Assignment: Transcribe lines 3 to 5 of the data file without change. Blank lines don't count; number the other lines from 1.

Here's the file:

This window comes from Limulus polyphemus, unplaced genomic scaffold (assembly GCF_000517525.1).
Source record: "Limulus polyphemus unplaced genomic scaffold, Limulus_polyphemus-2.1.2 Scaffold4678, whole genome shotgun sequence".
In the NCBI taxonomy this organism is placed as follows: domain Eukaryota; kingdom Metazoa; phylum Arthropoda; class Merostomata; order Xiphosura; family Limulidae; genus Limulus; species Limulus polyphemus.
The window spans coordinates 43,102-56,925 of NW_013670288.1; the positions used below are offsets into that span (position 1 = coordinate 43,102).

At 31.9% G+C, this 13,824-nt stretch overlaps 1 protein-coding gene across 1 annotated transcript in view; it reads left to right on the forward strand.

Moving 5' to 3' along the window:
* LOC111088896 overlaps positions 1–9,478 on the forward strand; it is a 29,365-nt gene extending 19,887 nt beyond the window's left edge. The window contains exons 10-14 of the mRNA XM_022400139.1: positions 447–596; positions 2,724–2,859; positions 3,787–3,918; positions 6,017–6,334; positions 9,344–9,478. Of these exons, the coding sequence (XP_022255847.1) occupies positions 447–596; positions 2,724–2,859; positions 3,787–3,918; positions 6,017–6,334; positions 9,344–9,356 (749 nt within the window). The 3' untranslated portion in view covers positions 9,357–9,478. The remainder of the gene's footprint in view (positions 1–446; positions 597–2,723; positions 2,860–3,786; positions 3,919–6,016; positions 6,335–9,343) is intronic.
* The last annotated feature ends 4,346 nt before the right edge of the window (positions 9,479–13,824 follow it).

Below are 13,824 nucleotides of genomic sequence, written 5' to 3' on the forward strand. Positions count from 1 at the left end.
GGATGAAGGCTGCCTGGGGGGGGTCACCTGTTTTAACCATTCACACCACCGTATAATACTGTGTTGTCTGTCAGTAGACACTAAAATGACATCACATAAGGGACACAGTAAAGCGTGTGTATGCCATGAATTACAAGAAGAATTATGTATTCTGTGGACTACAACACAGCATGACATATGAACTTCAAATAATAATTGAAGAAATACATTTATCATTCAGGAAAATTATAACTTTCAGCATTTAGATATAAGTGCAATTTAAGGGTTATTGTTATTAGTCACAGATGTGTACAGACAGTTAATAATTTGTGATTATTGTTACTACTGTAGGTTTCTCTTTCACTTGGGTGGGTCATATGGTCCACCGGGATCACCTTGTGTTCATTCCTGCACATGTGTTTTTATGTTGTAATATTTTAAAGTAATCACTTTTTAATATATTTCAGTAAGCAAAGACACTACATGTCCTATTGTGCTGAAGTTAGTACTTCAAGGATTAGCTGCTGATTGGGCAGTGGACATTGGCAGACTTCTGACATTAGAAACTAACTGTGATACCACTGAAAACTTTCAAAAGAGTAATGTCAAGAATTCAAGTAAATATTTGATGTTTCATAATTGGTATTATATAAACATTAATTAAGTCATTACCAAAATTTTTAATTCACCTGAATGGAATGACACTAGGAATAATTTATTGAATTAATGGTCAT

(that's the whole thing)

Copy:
In the NCBI taxonomy this organism is placed as follows: domain Eukaryota; kingdom Metazoa; phylum Arthropoda; class Merostomata; order Xiphosura; family Limulidae; genus Limulus; species Limulus polyphemus.
The window spans coordinates 43,102-56,925 of NW_013670288.1; the positions used below are offsets into that span (position 1 = coordinate 43,102).

At 31.9% G+C, this 13,824-nt stretch overlaps 1 protein-coding gene across 1 annotated transcript in view; it reads left to right on the forward strand.